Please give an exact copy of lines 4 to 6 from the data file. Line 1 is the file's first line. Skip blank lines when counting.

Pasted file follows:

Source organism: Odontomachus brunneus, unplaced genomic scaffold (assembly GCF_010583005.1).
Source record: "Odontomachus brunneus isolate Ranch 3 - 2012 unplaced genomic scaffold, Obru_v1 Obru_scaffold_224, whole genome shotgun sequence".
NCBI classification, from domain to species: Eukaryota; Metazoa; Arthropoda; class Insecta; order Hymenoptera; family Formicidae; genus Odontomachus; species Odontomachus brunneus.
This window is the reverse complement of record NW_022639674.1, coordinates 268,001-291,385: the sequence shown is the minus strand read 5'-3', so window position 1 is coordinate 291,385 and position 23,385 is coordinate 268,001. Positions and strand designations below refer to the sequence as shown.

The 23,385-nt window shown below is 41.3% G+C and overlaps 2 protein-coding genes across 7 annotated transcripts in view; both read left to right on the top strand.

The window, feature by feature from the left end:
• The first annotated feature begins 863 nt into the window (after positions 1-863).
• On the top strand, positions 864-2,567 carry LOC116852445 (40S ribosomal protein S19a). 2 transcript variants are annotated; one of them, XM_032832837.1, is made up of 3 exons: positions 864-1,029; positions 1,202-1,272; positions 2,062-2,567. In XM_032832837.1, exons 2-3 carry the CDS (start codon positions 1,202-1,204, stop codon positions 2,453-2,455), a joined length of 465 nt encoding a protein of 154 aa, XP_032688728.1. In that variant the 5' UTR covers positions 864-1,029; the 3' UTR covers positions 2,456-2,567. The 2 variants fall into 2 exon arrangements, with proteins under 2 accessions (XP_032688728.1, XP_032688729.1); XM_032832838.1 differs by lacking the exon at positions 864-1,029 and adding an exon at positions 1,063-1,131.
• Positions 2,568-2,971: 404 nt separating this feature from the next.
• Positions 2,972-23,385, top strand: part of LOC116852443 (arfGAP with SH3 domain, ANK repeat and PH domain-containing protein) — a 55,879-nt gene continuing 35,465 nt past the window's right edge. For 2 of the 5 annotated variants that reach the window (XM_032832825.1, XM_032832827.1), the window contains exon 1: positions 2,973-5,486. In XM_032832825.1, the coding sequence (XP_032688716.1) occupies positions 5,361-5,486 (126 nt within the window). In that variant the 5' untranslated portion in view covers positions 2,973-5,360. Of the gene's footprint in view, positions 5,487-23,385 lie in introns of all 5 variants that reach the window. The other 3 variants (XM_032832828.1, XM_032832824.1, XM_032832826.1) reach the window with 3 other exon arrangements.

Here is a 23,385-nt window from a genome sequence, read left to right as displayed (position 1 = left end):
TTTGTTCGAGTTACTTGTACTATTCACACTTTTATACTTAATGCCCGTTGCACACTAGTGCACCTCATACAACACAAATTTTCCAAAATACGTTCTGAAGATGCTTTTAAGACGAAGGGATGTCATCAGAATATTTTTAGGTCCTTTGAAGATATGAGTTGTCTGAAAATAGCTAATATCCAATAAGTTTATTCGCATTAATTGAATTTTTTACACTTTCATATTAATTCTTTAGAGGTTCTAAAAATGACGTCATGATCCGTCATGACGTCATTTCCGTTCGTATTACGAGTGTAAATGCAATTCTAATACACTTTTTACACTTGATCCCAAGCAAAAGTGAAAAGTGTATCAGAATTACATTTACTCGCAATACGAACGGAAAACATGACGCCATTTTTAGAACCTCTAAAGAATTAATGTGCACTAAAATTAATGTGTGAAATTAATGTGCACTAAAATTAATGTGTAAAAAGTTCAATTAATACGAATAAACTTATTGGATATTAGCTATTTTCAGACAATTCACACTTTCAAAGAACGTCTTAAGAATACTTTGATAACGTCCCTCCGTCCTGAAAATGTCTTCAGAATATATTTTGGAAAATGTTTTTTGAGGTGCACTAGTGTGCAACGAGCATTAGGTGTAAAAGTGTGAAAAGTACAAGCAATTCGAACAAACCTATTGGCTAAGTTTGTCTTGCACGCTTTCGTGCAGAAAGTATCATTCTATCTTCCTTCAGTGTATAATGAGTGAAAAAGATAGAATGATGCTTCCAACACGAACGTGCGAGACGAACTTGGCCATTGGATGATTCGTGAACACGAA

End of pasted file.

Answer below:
This window is the reverse complement of record NW_022639674.1, coordinates 268,001-291,385: the sequence shown is the minus strand read 5'-3', so window position 1 is coordinate 291,385 and position 23,385 is coordinate 268,001. Positions and strand designations below refer to the sequence as shown.

The 23,385-nt window shown below is 41.3% G+C and overlaps 2 protein-coding genes across 7 annotated transcripts in view; both read left to right on the top strand.

The window, feature by feature from the left end: